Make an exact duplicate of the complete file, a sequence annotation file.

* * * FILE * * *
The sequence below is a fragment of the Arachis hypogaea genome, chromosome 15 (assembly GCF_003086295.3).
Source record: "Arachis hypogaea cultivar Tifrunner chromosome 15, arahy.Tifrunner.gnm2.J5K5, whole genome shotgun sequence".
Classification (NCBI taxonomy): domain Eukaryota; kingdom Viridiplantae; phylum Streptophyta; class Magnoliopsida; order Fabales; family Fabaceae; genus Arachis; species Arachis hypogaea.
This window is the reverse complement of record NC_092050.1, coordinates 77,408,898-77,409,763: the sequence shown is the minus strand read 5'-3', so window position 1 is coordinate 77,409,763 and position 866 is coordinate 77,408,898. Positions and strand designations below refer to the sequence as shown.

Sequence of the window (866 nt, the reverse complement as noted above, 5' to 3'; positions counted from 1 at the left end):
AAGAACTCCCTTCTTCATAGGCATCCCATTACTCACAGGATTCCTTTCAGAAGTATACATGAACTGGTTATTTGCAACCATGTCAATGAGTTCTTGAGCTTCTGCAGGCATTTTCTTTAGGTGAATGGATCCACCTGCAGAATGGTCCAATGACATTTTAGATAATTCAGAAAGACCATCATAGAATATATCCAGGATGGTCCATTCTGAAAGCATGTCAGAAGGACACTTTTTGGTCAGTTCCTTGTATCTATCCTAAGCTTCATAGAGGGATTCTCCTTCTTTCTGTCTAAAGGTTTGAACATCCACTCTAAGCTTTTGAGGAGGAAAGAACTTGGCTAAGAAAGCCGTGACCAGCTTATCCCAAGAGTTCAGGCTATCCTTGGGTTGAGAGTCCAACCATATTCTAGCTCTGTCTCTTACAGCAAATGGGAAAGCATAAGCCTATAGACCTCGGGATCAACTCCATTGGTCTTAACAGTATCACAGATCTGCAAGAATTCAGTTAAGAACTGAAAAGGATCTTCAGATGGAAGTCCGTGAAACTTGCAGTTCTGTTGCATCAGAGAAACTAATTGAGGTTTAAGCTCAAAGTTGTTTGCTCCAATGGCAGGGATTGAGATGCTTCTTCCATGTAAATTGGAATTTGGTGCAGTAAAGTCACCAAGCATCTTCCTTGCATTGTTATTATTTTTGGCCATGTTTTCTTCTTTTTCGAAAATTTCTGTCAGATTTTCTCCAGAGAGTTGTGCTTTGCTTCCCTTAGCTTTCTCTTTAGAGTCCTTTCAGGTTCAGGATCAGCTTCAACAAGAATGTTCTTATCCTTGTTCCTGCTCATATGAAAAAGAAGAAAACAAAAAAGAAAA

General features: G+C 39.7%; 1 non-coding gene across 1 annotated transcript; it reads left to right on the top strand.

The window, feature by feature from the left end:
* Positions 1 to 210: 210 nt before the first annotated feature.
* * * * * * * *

The sequence below is a fragment of the Arachis hypogaea genome, chromosome 15 (assembly GCF_003086295.3).
Source record: "Arachis hypogaea cultivar Tifrunner chromosome 15, arahy.Tifrunner.gnm2.J5K5, whole genome shotgun sequence".
Classification (NCBI taxonomy): domain Eukaryota; kingdom Viridiplantae; phylum Streptophyta; class Magnoliopsida; order Fabales; family Fabaceae; genus Arachis; species Arachis hypogaea.
This window is the reverse complement of record NC_092050.1, coordinates 77,408,898-77,409,763: the sequence shown is the minus strand read 5'-3', so window position 1 is coordinate 77,409,763 and position 866 is coordinate 77,408,898. Positions and strand designations below refer to the sequence as shown.

Sequence of the window (866 nt, the reverse complement as noted above, 5' to 3'; positions counted from 1 at the left end):
AAGAACTCCCTTCTTCATAGGCATCCCATTACTCACAGGATTCCTTTCAGAAGTATACATGAACTGGTTATTTGCAACCATGTCAATGAGTTCTTGAGCTTCTGCAGGCATTTTCTTTAGGTGAATGGATCCACCTGCAGAATGGTCCAATGACATTTTAGATAATTCAGAAAGACCATCATAGAATATATCCAGGATGGTCCATTCTGAAAGCATGTCAGAAGGACACTTTTTGGTCAGTTCCTTGTATCTATCCTAAGCTTCATAGAGGGATTCTCCTTCTTTCTGTCTAAAGGTTTGAACATCCACTCTAAGCTTTTGAGGAGGAAAGAACTTGGCTAAGAAAGCCGTGACCAGCTTATCCCAAGAGTTCAGGCTATCCTTGGGTTGAGAGTCCAACCATATTCTAGCTCTGTCTCTTACAGCAAATGGGAAAGCATAAGCCTATAGACCTCGGGATCAACTCCATTGGTCTTAACAGTATCACAGATCTGCAAGAATTCAGTTAAGAACTGAAAAGGATCTTCAGATGGAAGTCCGTGAAACTTGCAGTTCTGTTGCATCAGAGAAACTAATTGAGGTTTAAGCTCAAAGTTGTTTGCTCCAATGGCAGGGATTGAGATGCTTCTTCCATGTAAATTGGAATTTGGTGCAGTAAAGTCACCAAGCATCTTCCTTGCATTGTTATTATTTTTGGCCATGTTTTCTTCTTTTTCGAAAATTTCTGTCAGATTTTCTCCAGAGAGTTGTGCTTTGCTTCCCTTAGCTTTCTCTTTAGAGTCCTTTCAGGTTCAGGATCAGCTTCAACAAGAATGTTCTTATCCTTGTTCCTGCTCATATGAAAAAGAAGAAAACAAAAAAGAAAA

General features: G+C 39.7%; 1 non-coding gene across 1 annotated transcript; it reads left to right on the top strand.

The window, feature by feature from the left end:
* Positions 1 to 210: 210 nt before the first annotated feature.